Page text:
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Friday, October 20, 2006

Germany - media regulation gone mad: a tax on PCs and mobiles?

I've just read this post at MobileBurn suggesting that the German government is to try and impose a levy of $7 a month on devices "capable of receiving TV programming or radio broadcasts", as a way of ensuring continued funding of state-run media stations.

Obviously, living in the UK, I also pay a TV licence annually to fund the beloved BBC. But the notion that just because a device has an IP connection and a decent screen, it is equivalent to a TV tuner.... and that (if I'm reading this correctly), the levy applies per PC/phone and not per-household is patently ludicrous. And given that this is only a couple of days after Symbian and Sling Media announced their "place-shift TV to the smartphone", this clearly has the possibility of creating all manner of problems for the communications industry if enacted.

At first sight, this legislation looks to me like something that probably won't survive the onslaught of pressure from industry groups - not to mention the practicalities. It does seem rather stupid that the government that raised the most money from 3G spectrum auctions might turn out to be the most keen to limit the migration from 2G phones by extra taxation.

I need to dig into this a bit more....


alex said...

According to the usually trustable magazine SPIEGEL, this is far less dramatic in practise.

The "TV license for PCs" applies only if a household or company isn't paying yet for a regular TV or radio license.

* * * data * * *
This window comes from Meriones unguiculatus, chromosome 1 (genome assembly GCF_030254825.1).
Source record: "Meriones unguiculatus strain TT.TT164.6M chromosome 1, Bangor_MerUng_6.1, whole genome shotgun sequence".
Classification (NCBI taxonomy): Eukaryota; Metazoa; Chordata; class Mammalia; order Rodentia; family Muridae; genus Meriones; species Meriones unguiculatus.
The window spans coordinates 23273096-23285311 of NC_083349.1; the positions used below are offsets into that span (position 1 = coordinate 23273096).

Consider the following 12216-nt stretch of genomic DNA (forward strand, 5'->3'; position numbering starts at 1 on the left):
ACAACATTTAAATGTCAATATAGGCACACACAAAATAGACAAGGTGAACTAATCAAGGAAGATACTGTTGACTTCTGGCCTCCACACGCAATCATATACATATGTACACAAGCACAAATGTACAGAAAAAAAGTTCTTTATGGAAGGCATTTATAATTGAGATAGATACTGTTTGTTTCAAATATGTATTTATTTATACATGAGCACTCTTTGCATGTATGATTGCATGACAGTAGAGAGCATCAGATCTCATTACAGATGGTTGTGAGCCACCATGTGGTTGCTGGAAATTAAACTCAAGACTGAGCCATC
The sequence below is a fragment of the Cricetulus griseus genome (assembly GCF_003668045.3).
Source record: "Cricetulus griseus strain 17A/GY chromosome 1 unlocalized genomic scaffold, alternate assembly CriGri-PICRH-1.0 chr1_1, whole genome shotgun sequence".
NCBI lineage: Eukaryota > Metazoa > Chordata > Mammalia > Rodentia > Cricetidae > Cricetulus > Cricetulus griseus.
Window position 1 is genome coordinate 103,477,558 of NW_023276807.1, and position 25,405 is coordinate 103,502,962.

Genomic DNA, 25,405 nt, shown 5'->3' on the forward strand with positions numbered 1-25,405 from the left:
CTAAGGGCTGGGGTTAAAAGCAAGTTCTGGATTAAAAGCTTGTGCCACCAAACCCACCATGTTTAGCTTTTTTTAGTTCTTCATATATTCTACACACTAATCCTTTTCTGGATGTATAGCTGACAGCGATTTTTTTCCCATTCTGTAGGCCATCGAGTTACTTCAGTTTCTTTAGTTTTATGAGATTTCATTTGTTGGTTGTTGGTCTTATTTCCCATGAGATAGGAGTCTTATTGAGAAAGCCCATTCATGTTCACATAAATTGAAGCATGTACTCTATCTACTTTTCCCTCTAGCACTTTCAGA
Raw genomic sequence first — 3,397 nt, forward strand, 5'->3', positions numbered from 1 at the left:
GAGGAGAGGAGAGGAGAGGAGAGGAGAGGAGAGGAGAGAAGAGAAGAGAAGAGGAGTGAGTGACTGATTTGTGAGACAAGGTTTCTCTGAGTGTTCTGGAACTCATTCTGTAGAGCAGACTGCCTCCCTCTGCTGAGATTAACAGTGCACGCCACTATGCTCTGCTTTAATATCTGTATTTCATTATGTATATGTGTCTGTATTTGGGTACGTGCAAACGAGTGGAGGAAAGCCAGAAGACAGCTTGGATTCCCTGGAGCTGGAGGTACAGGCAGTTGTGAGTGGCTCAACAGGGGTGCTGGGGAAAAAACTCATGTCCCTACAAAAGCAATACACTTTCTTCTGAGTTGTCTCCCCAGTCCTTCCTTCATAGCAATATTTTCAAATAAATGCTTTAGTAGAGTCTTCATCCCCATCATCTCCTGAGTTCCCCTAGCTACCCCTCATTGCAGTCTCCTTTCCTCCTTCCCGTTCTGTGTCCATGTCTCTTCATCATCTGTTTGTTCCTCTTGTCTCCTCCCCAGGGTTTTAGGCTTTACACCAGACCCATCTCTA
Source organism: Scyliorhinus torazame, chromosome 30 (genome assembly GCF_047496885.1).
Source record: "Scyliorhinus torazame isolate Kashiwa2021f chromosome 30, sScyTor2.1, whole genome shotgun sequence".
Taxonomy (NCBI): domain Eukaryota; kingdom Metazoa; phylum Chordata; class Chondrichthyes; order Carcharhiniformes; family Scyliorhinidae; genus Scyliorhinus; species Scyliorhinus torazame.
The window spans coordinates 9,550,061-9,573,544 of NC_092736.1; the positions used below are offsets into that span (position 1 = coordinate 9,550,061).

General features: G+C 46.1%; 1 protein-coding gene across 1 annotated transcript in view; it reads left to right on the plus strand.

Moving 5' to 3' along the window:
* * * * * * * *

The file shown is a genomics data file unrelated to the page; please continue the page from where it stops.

So this might hit very badly certain small companies but not consumers.

Second, with 5.52 Euro/month this is about 1/3 of the regular TV&radio license and about the same as a radio-only license.

So this new license is more of a long-term insurance against potential future TV-to-PC-or-mobile substitution.

The German state governments have admitted that the new rule is not a reasonable definition for the Internet age, but the easiest way for 16 governments to find consensus is to minimize changes to the current rules which is based on "TV capable device".
Interestingly already today one is obliged to pay the full TV license if one has a PC with TV card instead of a real TV set.

Governments have bought now time to negotiate a new TV licensing framework that makes sense in the long-term.
Typically negotiations for a consensus on disruptive changes take a couple of years in the German federal system.

lugboy said...

Alex writes:

"So this might hit very badly certain small companies but not consumers."

It will hit anyone working as a freelancer who has a pc at home.
And the money will be collected by the dreaded GTZ, which from personal experience is a classic bureaucratic bully, not subject even to an Ombudsman.

Why should we pay for something we did not order and don't use?